A better survey is the IHS Automotive VIO registration data for all brands of GVW 1-3 pickup trucks continuously sold in the U.S. since 1988 that Ram uses to advertise themselves as the longest lasting. Because it is based on the percentage of vehicles sold, the quantity sold is irrelevant; and it is a safe assumption that people do not generally register vehicles that don’t run, at least not a statistically significant amount of people who exclusively drive non-Ram trucks, so it is pretty close to population data-at least a far better representation than CR’s data. The 1500s also have the highest owner loyalty using the same data; and since it is reasonable to assume that people do not keep buying vehicles that leave them stranded or that they think are garbage, this too should be given far more credibility than CR.

This carcomplaints site seems to only factor in the number of complaints registered without regard for how many of that vehicle sold. Consequently this creates the possibility of a scenario where Ford who may have complaints on 7% of their vehicles, is considered less reliable than Toyota who may have complaints on 10% of their vehicles, but only sells 1/10 as many vehicles because the number of complaints is less. The above comparison is hypothetical and meant for illustrative purposes.
In order to provide accurate comparisons, the data has to be reduced to percentages because each company sells different numbers of vehicles.

TL;DR: You cannot just believe what the results of a survey tell you, you must look at how the study was done and where the information came from because statistics are easily manipulated.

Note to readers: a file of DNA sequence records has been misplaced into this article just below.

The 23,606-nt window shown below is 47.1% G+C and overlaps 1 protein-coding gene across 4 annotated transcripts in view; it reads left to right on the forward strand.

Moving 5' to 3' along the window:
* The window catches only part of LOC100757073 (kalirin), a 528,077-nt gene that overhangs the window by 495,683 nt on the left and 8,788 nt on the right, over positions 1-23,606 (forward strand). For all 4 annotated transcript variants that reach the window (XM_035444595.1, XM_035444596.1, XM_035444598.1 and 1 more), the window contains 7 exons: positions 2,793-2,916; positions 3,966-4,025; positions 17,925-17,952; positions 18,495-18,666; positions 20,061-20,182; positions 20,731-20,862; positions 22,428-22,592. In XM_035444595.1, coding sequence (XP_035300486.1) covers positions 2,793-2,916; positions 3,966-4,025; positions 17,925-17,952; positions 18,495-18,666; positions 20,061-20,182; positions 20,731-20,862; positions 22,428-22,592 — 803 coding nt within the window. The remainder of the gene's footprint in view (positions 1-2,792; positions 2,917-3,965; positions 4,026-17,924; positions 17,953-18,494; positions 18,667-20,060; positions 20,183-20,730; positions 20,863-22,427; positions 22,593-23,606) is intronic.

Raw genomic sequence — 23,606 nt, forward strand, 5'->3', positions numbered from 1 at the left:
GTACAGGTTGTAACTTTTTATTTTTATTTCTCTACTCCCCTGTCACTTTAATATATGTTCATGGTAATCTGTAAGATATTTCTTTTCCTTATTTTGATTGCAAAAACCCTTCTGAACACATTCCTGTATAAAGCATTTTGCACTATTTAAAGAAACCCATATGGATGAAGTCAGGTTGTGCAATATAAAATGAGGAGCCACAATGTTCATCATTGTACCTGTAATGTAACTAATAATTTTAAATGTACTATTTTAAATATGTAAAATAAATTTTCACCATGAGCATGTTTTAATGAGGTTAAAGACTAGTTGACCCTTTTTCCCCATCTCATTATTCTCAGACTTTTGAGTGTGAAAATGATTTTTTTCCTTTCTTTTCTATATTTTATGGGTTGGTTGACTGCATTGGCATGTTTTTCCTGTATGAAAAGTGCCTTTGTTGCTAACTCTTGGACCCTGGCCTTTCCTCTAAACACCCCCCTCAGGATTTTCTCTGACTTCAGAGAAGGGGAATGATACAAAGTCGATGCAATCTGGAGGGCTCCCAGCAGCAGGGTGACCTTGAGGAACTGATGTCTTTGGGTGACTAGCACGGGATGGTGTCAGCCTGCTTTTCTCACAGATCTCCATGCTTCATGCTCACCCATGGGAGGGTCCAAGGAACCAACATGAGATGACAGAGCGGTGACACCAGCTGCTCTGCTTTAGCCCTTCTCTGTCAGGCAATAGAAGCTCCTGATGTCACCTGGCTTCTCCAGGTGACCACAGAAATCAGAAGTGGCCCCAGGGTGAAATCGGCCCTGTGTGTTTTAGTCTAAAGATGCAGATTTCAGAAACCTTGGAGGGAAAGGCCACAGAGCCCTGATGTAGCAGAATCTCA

As the saying goes- There are three kinds of lies: lies, damned lies, and statistics. You need to be able to spot manipulations to get any actual value from statistics.
I agree 100% with everything up there! Thanks for that, great write-up. :)
I always do that sort of research with a skeptical mind, because on top of those ratings, I read reviews, and in my experience, people are more likely to review if something isn't right moreso than if it's all smiles.

I've put some work into making it look better for the next customer, that's for certain. There's still some more wiring that needs to go bye bye but it's not visible... so I'm not sure what these yahoos have done. Ah well. The taillights wouldn't have been my first choice, but lemme tell ya, the back up lights are like floodlights.

Great looking SLT :smileup:

Thanks for sharing the pictures :cool:
yeah, she's a looker!

SO. :Hey:

despite everyone's help, I've decided against getting this truck. Not at all because I don't think it's a marvelous deal, but because I simply would rather not have a truck payment right now, nor do I particularly like the idea of increasing insurance premiums. The truck doesn't have every feature I want (prefer vinyl or leather seats, sun roof and audio controls on the steering wheel... creature comforts that aren't necessary ;) ), so rather than bending over backwards to get this truck, I have instead decided to wait. Save up more money, and wait.


Thank you for your help! :smileup: